4 Ways to Help Feelers Respond to Negative Feedback at Work

Clinically Reviewed by Steven Melendy, PsyD. on May 18, 2016

There's no shortage of guidance about how to respond to negative feedback. Whether the criticism comes as a shock or is entirely expected, the same advice is consistently touted: Listen carefully, don't get defensive, and act on the feedback to improve your performance.

This is good advice. The problem is, it's aimed at Thinkers. When a Thinker is taken to task, their natural response is to weigh up the evidence and look for the logic behind the allegations. They might lash out initially, but if there's truth in the feedback, a Thinker will be inclined to buck up and act on the advice.

Feelers are more likely to feel the impact of negative feedback on an emotional level - like a punch in the gut. Unprepared, the Feeler may view the criticism as a personal attack and come away with the sense that their manager dislikes or disrespects them. This can rock their sense of identity and security, especially if they are being criticized by someone they regard as a friend.

So how can Feelers handle negative feedback with poise and strength? Here are some tips.

1. Separate the personal from the professional

Feelers tend to take criticism more personally than they should, and that's really where they go wrong. A recent study by Leadership IQ found that 26% of new hires fail because they can't accept negative feedback, and a further 23% fail because they're unable to understand and control the personal emotions that inevitably flare up in a stressful workplace environment. Bottom line is, if you view criticism as a condemnation of your character, you're headed for trouble.

For Feelers in particular, it is crucial to separate the negative feedback from your sense of self. For example, if your manager tells you that the report you wrote was not up to scratch, then the important thing is to see the feedback not as a criticism of you personally, but of the report itself. Your boss is giving you feedback about something you did, not about who you are as a person.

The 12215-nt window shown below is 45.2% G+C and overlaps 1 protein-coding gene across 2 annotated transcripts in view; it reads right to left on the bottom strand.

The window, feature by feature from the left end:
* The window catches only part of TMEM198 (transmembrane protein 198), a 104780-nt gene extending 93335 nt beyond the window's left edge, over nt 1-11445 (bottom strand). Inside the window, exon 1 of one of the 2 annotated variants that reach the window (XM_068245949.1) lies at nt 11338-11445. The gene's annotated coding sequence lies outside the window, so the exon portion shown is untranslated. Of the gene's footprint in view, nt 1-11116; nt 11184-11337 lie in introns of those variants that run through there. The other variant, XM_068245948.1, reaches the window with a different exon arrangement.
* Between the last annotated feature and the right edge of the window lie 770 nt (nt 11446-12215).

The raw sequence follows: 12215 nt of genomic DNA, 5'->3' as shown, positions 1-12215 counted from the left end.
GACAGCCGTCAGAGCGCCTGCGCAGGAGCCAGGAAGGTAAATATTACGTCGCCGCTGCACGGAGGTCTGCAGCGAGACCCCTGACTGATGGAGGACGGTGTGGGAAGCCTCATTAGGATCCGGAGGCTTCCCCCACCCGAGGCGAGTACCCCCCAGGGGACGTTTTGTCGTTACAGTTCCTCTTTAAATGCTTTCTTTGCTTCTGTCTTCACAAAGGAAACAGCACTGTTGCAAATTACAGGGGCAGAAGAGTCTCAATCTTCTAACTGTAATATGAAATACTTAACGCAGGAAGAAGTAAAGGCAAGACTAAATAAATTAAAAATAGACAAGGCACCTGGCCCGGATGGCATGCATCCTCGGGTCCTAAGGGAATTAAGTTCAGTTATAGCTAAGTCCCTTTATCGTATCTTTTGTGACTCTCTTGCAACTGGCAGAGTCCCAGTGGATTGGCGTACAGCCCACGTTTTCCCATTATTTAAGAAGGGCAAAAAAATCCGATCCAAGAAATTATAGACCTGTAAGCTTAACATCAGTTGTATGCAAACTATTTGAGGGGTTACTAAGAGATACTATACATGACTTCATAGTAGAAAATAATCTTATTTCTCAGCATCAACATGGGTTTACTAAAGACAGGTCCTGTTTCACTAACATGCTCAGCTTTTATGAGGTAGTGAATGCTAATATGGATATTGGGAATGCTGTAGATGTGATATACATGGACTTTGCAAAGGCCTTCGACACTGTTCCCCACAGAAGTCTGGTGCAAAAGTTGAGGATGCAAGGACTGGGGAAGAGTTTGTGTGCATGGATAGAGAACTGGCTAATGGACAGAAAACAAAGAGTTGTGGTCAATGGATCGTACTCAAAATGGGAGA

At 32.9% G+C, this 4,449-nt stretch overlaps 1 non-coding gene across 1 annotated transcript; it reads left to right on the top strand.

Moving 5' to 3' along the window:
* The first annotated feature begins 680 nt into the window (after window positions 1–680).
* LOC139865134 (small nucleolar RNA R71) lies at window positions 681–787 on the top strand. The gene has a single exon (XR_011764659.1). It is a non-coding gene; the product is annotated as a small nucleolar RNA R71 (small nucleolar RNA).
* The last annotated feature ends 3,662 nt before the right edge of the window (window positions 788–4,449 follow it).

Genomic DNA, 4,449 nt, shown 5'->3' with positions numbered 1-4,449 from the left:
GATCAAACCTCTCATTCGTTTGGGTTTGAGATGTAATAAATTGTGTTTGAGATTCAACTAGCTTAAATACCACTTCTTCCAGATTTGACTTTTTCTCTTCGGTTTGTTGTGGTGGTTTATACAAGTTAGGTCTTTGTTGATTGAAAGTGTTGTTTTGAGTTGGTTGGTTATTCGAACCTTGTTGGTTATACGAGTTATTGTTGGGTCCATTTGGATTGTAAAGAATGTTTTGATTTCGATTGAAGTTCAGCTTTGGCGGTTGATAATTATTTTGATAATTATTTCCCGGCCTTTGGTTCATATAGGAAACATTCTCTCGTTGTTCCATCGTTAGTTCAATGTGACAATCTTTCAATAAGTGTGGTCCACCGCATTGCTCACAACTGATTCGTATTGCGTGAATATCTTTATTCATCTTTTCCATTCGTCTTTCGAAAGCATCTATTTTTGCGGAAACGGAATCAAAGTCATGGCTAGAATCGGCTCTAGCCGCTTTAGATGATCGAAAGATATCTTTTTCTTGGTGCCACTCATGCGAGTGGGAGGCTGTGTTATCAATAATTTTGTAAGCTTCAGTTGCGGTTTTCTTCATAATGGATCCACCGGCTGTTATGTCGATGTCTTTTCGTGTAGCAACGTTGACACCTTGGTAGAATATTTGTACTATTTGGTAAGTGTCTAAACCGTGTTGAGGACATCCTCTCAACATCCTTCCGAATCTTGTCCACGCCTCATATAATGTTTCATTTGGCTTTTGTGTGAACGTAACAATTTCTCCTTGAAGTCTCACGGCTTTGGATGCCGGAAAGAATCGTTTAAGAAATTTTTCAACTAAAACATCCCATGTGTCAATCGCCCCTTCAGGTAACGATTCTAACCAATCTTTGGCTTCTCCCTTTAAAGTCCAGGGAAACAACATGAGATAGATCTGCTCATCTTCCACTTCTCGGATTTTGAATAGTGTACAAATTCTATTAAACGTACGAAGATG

If you can learn to view the critique as just another data point, it becomes less personal. You might be able to react more calmly because a badly written report is never the end of the world.

2. Get to the truth using open-ended questions

In the heat of the moment, it can be difficult to separate constructive criticism from feedback that does not possess a single grain of truth. Your manager might have your best interests at heart, but equally, she might be feeling pressurized and angry, and she might be taking those frustrations out on you. Not getting to the truth in this situation sets you both up for a dysfunctional relationship. Your boss will continue to have unrealistic expectations about your performance, and you will feel increasingly resentful and undervalued.

Asking open-ended questions is the best way for the both of you to learn what went wrong and how the problem can be avoided next time. Asking questions like, "Where do you think I went wrong on this task?" or "Could you give me an example of how you'd like me to handle this in the future?" gives you both the opportunity to assess the situation objectively. Hopefully, you can both build a clearer picture of what needs to happen next and end the conversation on good terms.

3. Don't over-apologize

Feelers value harmony, and their instinct is to do anything for a quiet life. Faced with negative feedback, you may be tempted to apologize repeatedly or bend over backwards to win the feedback-giver's approval. Grovelling like that? It's not the stuff that promotions are made of.

If the feedback is based on a specific behavior, apologize once - and that's it. You don't have to swear on the life of your firstborn that you'll never make the same mistake again. Your manager simply needs to know that you have listened to the feedback and that you will take the necessary corrective action. Don't make them sit through 30 minutes of rambling contrition - it undermines your professionalism.

4. Reframe the negative as a positive

It's normal to feel bad after receiving less-than-glowing feedback. So don't beat yourself up if you need to wallow for a while. But equally, try not to dwell on the negatives for too long. At some point, you have to figure out how to use the feedback to propel you to the next level of success.